“I want you to flunk your next test,” I said to my daughter. She was in her first year at high school. She was hardworking, conscientious, doing well, and anxious about it.
She had already made the plausible -- although I would argue not the only possible -- hypothesis based on reliable data, that I was a few slices short of a loaf. Nonetheless, this caught her by surprise. Our family had a surfeit of academic achievement; we’re unnecessarily competitive; and she had matriculated into a college’s daycare when she was three: high expectations were implicit.
However, she quickly recovered and returned to the missing-slice hypothesis. “No.” she said.
“This isn’t up for negotiation,” I countered. “I’m telling you -- in fact, I’m ordering you by the power vested in me as your father to flunk your next test.”
“Because I want you to find out nothing bad will happen.”
As it happened, she didn’t flunk any tests, and I didn’t punish her for passing them.
I didn’t want my daughter approaching her schoolwork fearing judgment. I wanted her to learn that the outcome of a test, and not just a school test, but all the trials, contests, evaluations, and inspections we undergo don’t have to be others’ judgment of us: they can be our view of ourselves through their eyes. They’re another source of information. They are a tool of discernment.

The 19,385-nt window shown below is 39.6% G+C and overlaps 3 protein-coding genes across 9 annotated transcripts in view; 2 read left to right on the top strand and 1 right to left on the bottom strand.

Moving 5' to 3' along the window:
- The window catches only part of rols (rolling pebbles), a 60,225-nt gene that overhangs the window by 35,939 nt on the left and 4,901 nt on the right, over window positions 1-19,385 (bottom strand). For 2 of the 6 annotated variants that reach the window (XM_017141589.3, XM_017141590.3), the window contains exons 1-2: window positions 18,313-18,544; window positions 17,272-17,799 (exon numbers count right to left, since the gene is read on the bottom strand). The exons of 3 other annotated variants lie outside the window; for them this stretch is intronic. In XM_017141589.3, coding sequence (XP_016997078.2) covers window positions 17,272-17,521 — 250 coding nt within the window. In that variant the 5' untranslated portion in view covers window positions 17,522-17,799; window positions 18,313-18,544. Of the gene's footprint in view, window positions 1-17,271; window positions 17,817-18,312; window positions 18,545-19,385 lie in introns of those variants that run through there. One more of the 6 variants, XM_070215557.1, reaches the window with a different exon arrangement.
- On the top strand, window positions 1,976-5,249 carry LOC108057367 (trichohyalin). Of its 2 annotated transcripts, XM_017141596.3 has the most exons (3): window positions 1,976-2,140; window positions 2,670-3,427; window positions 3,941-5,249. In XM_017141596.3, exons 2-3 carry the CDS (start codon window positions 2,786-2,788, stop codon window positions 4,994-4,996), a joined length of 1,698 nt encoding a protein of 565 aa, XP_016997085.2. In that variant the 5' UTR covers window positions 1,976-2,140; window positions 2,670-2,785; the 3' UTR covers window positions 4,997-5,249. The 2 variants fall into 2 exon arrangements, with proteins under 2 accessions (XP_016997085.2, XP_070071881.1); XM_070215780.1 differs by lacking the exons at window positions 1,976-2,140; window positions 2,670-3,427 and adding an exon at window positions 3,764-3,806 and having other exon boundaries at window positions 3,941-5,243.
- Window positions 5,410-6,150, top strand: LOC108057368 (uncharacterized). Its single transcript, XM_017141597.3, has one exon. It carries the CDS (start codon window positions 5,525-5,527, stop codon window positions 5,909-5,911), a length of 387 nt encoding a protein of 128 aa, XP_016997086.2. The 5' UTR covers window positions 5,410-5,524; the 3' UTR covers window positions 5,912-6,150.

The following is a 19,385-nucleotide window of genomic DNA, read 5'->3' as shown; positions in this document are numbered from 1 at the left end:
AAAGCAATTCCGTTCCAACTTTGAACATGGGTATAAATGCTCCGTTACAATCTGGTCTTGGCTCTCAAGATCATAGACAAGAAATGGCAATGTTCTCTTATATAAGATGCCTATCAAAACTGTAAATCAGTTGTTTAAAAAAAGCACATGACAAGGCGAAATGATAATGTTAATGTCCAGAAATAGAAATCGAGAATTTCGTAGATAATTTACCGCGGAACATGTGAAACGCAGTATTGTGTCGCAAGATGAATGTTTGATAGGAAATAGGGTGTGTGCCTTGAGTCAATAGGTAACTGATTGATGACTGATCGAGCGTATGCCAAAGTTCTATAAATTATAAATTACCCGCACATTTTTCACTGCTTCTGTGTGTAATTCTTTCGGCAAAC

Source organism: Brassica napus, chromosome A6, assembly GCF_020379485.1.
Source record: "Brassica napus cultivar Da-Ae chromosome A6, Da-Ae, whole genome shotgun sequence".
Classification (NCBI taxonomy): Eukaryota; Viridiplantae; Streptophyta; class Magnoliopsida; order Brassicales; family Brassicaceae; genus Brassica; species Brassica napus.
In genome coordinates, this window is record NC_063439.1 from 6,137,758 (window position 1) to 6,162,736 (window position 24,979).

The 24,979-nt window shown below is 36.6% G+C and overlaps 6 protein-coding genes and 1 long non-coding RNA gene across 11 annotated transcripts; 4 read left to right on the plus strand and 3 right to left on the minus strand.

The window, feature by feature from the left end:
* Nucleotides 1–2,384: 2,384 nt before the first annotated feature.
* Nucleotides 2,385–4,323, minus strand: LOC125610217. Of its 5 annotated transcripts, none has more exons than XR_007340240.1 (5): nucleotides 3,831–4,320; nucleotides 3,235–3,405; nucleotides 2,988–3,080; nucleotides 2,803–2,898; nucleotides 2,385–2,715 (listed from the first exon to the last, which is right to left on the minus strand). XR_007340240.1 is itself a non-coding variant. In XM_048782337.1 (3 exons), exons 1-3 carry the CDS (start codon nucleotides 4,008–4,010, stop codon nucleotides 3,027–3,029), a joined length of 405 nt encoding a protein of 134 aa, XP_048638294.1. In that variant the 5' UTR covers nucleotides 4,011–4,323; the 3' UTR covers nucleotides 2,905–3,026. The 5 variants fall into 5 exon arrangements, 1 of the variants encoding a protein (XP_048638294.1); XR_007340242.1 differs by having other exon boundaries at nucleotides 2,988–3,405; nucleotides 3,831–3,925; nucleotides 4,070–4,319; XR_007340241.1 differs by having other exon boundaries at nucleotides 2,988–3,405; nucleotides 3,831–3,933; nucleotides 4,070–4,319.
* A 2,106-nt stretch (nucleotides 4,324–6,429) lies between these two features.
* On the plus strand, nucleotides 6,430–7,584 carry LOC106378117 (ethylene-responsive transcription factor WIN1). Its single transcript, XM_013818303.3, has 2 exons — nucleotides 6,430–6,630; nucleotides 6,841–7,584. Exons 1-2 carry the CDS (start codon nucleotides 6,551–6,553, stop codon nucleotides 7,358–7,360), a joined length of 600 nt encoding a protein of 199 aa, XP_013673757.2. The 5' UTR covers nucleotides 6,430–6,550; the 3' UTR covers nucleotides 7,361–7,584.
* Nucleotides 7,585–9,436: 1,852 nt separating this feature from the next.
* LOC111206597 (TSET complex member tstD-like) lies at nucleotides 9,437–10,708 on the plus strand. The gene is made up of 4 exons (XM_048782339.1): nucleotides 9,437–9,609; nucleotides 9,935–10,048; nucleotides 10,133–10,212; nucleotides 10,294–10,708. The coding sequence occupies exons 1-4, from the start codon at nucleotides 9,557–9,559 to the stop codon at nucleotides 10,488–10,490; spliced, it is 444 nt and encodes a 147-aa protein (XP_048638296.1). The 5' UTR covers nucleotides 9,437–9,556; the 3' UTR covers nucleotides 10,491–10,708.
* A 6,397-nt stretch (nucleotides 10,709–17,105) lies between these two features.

One of my important mentors, Bob Lefton, taught that an evaluation that didn’t leave one with at least some uncomfortable truth wasn’t useful enough. Another person can offer a viewpoint I can step up toward in order to see something I might prefer to ignore.
One definition of discernment highly meaningful to me is “perception in the absence of judgment in order to gain understanding.”
A test helps me understand what I have left to learn. That they still make me anxious shows me how much I have left to learn.
Before I sent this, I thought my daughter should get a preview. She responded with this:
I love that! I'm especially cracking up at this line "However, she quickly recovered and returned to the missing-slice hypothesis."
I have actually written about that directive, too as part of an assignment during my first year of my social work degree. Here is my take on it from 2017:
"When I was ten or eleven, my father provided some fatherly advice: “Fail a test, and I will proudly frame that F and hang it over my desk.” The prospect of failing anything terrified me and was becoming a source of stress. My dad wanted me to know that if I failed a test, I would still be the same person worthy of the same amount of his love. He seemed to be saying that he would be more proud of the strength of character he believed it would take for me to intentionally face my fears and fail a test than he would be of any accolades I would bring home just for being smart. Instead of suggesting I work harder to avoid this terrible fate, he had other ideas about what was important. I balked at my dad’s suggestion at the time, but I appreciated and internalized his message."